As reported in the journal Thorax in 2008, researchers in Atlanta analyzed 12 years of data and found 3 percent more emergency room visits for asthmatic attacks in the 24 hours following thunderstorms than on days without such storms. The scope of thunderstorm asthma might well be broader, said study co-author Stefanie Ebelt Sarnat, an assistant professor of environmental health at Emory University, because the ER figure doesn't include individuals who might have self-medicated or seen their personal physicians in the wake of a storm.

Since thunderstorms are local, fleeting events, it is a challenge to organize research around them. "The thing about these studies," Matsui said, "is that they are very hard to do; that they're all retrospective means that it's very hard to extrapolate any information about one particular study to all thunderstorm asthma."

Part of the puzzle of thunderstorm asthma is whom it hits. "One important tenet of allergy and asthma is that different patients have different allergic sensitivities," Matsui said.

According to the Centers for Disease Control and Prevention, 23.4 million Americans have asthma. But very few of them are affected by thunderstorms.

"It's not a common phenomenon," Matsui said. And curiously, thunderstorm asthma sometimes strikes people who haven't been diagnosed with asthma before.

Under normal conditions, pollen and mold particles are too big to get into the lungs and mostly trouble the noses of people with hay fever. People with asthma who also have hay fever may experience coughing and wheezing from pollen and mold.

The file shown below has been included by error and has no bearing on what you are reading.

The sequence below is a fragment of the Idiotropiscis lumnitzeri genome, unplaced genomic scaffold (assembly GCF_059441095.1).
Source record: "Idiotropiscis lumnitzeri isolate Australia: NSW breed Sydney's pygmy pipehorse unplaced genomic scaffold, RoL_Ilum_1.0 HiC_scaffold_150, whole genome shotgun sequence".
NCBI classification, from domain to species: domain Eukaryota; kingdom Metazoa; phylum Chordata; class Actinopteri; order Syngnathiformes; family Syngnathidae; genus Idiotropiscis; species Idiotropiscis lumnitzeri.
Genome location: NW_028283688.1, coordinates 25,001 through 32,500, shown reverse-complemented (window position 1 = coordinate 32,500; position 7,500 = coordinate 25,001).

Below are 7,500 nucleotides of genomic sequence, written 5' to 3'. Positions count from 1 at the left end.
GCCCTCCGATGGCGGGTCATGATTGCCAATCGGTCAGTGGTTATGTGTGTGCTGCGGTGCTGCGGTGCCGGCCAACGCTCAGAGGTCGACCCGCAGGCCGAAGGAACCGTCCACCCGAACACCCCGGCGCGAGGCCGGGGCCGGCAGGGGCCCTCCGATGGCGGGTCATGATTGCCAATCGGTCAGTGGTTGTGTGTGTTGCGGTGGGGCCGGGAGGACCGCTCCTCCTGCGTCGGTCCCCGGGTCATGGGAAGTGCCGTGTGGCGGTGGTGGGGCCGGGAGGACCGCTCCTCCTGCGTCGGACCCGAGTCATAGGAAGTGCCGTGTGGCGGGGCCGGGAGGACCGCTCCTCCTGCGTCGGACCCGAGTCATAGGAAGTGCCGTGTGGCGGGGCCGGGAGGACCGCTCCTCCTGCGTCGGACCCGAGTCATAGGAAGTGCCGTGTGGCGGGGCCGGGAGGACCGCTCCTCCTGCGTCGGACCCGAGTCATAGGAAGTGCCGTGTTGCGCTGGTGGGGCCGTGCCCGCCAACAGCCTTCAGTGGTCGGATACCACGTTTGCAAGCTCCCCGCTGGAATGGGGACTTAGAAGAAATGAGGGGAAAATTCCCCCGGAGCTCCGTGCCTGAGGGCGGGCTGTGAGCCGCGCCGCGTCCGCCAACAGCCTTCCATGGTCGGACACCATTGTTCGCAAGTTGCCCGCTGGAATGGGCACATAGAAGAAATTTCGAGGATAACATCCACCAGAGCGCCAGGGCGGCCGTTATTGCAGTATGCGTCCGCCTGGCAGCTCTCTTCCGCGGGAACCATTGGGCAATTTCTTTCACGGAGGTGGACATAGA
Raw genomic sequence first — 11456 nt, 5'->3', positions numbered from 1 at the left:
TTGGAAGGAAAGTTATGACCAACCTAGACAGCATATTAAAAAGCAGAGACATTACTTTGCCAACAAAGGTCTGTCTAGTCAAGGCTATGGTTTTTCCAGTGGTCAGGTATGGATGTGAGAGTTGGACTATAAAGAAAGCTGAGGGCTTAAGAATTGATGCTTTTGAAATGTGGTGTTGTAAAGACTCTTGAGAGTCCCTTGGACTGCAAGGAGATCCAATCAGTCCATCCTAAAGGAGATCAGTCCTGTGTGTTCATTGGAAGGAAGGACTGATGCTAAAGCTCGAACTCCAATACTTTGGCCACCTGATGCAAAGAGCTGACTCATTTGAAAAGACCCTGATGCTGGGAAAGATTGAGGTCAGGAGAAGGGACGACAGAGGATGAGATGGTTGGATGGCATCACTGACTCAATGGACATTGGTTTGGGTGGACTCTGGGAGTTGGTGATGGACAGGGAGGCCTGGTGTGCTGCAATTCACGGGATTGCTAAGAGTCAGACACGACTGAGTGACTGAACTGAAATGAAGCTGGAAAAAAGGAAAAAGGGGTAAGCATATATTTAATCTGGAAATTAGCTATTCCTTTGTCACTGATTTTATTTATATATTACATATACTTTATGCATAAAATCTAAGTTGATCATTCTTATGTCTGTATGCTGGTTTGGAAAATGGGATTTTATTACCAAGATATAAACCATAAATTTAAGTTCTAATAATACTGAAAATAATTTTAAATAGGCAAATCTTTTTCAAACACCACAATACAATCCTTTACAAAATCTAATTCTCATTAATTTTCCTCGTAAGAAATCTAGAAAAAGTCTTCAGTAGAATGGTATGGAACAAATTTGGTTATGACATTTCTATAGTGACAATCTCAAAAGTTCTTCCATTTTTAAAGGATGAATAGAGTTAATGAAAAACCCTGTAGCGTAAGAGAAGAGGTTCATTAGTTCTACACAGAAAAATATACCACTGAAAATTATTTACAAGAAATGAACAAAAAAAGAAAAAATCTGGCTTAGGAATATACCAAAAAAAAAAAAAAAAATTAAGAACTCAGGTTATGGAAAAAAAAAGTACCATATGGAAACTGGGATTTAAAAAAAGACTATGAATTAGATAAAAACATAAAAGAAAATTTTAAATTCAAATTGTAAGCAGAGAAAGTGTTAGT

It's hypothesized that when those pollen and mold particles are broken up by a thunderstorm, the particles are then small enough to get into the lungs so that even someone with mild hay fever may experience respiratory distress.

"This is kind of an exceptional condition where you have somebody who doesn't have asthma on a day-to-day basis and all of a sudden in a thunderstorm, they develop severe symptoms," said Joe Turbyville, an allergist in Louisville.

Experts think some of the upsurge in ER visits related to thunderstorm asthma can be traced to the fact that people with mild asthma or hay fever may not carry rescue inhalers and are therefore unprepared for the impact of the storm.

Turbyville first got interested in the phenomenon when he was chief of allergy, immunology and immunizations at the Fort Knox Army installation. He recalled an instance when several of his patients had more severe reactions than normal to their allergy shots on a day of huge thunderstorms.

Turbyville knew that the risk factors for such reactions are similar to those for asthma, and he wondered whether there was a connection between reactions to allergy shots and thunderstorms. Now he's working on a study on that possible link.

The warming of the climate adds another variable. "I definitely think this is something that might become worse with climate change," said Andrew Grundstein, lead author of the Atlanta study and a professor in the Department of Geography at the University of Georgia. He cited studies that suggest that climate warming might put more pollen in the air and cause more strong thunderstorms.